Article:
Supreme Court rules on Trump immunity claim, delaying trial

The US Supreme Court ruled Monday that Donald Trump enjoys some immunity from prosecution as a former president, a ruling that will likely delay his trial for conspiring to overturn the 2020 election.  (Photo by Luke Hales / GETTY IMAGES NORTH AMERICA / Getty Images via AFP)

By Chris Lefkow

WASHINGTON, July 1, 2024 (AFP) – The US Supreme Court ruled Monday that Donald Trump enjoys some immunity from prosecution as a former president, a ruling that will likely delay his trial for conspiring to overturn the 2020 election.

The 6-3 decision split along ideological lines comes four months ahead of the presidential election in which Trump is the Republican candidate to take on Democrat Joe Biden.

The historic case was the last heard during the court’s current term and has far-reaching implications for executive power and the White House race.

Conservative Chief Justice John Roberts, in his majority opinion, said a president is “not above the law” but does have “absolute immunity” from criminal prosecution for official acts taken while in office.

“The president therefore may not be prosecuted for exercising his core constitutional powers, and he is entitled, at a minimum, to a presumptive immunity from prosecution for all his official acts,” Roberts said.

“As for a President’s unofficial acts, there is no immunity,” the chief justice added, sending the case back to a lower court to determine which of the charges facing the former president involves official or unofficial conduct.

A US District Court will now hold what is expected to be a series of lengthy pre-trial hearings, making a trial before the November election extremely unlikely.

Trump is charged with conspiracy to defraud the United States as well as conspiracy to obstruct and obstruction of an official proceeding — the January 6, 2021 joint session of Congress held to certify Biden’s victory.

He is also charged with conspiracy to deny Americans the right to vote and to have their votes counted.

The three liberal justices dissented, with Justice Sonia Sotomayor saying she was doing so “with fear for our democracy.”

“Never in the history of our Republic has a President had reason to believe that he would be immune from criminal prosecution if he used the trappings of his office to violate the criminal law,” Sotomayor said. “In every use of official power, the President is now a king above the law.”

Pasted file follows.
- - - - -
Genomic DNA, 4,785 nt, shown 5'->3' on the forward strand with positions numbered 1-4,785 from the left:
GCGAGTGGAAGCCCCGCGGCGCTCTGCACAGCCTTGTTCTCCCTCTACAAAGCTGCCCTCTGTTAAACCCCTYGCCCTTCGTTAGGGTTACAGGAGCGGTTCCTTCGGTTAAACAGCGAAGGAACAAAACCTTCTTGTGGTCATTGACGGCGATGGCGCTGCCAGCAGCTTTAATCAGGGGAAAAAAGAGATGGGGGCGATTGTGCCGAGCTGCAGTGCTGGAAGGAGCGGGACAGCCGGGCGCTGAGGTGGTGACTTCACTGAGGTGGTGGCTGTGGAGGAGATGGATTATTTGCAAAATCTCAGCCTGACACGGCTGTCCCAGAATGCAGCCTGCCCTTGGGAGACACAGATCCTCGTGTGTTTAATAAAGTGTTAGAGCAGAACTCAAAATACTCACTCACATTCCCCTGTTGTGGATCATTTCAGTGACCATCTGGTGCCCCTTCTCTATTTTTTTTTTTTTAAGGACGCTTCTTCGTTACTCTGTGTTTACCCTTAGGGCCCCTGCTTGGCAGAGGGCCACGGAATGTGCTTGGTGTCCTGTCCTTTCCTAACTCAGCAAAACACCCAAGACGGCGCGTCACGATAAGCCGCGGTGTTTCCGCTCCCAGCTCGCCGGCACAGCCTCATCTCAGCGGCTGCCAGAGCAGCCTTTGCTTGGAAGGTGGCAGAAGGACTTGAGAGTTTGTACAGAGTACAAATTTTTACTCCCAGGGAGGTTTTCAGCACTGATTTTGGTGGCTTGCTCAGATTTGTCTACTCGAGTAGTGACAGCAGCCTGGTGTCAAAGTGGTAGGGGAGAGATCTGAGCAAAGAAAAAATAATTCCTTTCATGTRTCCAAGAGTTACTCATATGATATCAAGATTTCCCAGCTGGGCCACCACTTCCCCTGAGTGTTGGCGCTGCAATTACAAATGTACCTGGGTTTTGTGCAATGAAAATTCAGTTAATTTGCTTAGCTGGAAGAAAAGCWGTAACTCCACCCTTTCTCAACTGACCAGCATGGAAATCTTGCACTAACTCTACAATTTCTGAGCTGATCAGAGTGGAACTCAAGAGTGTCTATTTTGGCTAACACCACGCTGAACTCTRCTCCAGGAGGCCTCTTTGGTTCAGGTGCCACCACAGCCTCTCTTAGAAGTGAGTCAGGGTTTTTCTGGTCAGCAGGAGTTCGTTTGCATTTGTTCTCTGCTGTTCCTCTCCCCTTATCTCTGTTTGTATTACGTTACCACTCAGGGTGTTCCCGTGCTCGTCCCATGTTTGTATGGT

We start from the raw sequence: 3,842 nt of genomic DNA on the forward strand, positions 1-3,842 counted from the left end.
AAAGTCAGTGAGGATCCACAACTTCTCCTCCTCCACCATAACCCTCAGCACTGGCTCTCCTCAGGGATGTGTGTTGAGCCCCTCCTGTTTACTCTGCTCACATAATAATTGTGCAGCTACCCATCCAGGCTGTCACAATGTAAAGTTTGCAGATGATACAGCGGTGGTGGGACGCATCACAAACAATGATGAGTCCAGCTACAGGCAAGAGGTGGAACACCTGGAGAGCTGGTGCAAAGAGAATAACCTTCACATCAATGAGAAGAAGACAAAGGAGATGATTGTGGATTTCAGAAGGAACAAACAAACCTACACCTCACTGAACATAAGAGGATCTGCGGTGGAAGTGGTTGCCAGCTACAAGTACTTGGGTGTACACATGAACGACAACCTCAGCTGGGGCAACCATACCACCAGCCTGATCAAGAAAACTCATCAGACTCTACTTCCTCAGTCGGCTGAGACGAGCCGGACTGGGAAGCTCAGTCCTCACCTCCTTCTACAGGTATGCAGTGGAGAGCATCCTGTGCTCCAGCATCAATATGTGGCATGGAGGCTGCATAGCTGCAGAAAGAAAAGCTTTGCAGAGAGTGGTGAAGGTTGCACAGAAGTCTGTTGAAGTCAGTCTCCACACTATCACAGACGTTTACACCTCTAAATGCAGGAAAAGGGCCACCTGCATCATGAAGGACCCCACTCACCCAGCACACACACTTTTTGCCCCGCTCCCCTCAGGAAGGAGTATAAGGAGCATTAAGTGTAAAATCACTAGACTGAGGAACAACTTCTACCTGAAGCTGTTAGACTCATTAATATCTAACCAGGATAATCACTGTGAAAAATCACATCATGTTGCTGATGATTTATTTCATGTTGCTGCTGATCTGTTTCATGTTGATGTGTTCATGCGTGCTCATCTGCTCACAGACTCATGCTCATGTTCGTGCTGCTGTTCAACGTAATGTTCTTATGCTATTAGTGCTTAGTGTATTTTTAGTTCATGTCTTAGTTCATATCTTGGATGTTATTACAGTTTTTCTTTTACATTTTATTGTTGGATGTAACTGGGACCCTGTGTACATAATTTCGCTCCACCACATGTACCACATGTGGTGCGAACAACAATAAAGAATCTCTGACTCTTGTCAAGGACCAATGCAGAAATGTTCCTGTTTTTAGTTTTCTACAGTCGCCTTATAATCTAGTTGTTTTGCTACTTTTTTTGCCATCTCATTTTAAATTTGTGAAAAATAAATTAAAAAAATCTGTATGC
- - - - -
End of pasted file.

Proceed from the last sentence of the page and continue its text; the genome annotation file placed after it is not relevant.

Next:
“”Orders the Navy’s Seal Team 6 to assassinate a political rival? Immune. Organizes a military coup to hold onto power? Immune. Takes a bribe in exchange for a pardon? Immune. Immune, immune, immune,” she said.

– ‘Big win’ –

The 78-year-old Trump, in a post on Truth Social, welcomed the ruling calling it a “big win for our Constitution and democracy.”

Biden’s reelection campaign team countered that Trump “thinks he’s above the law and is willing to do anything to gain and hold onto power for himself.”

“Donald Trump snapped after he lost the 2020 election and encouraged a mob to overthrow the results,” the Biden campaign said in a reference to the storming of the US Capitol by Trump supporters.

Trump’s original trial date in the election case had been March 4.

But the Supreme Court — dominated by conservatives, including the three appointed by Trump — agreed in February to hear his argument for absolute presidential immunity, putting the case on hold while they considered the matter in April.

Facing four criminal cases, Trump has been doing everything in his power to delay the trials at least until after the election.

On May 30, a New York jury convicted Trump on felony charges of falsifying business records to cover up a sex scandal in the final stages of the 2016 presidential campaign, making Trump the first former US president ever convicted of a crime.

His sentencing will take place on July 11.

By filing a blizzard of pre-trial motions, Trump’s lawyers have managed to put on hold the three other trials, which deal with his attempts to overturn the 2020 election results and hoarding top-secret documents at his home in Florida.

If reelected, Trump could, once sworn in as president in January 2025, order the federal trials against him closed.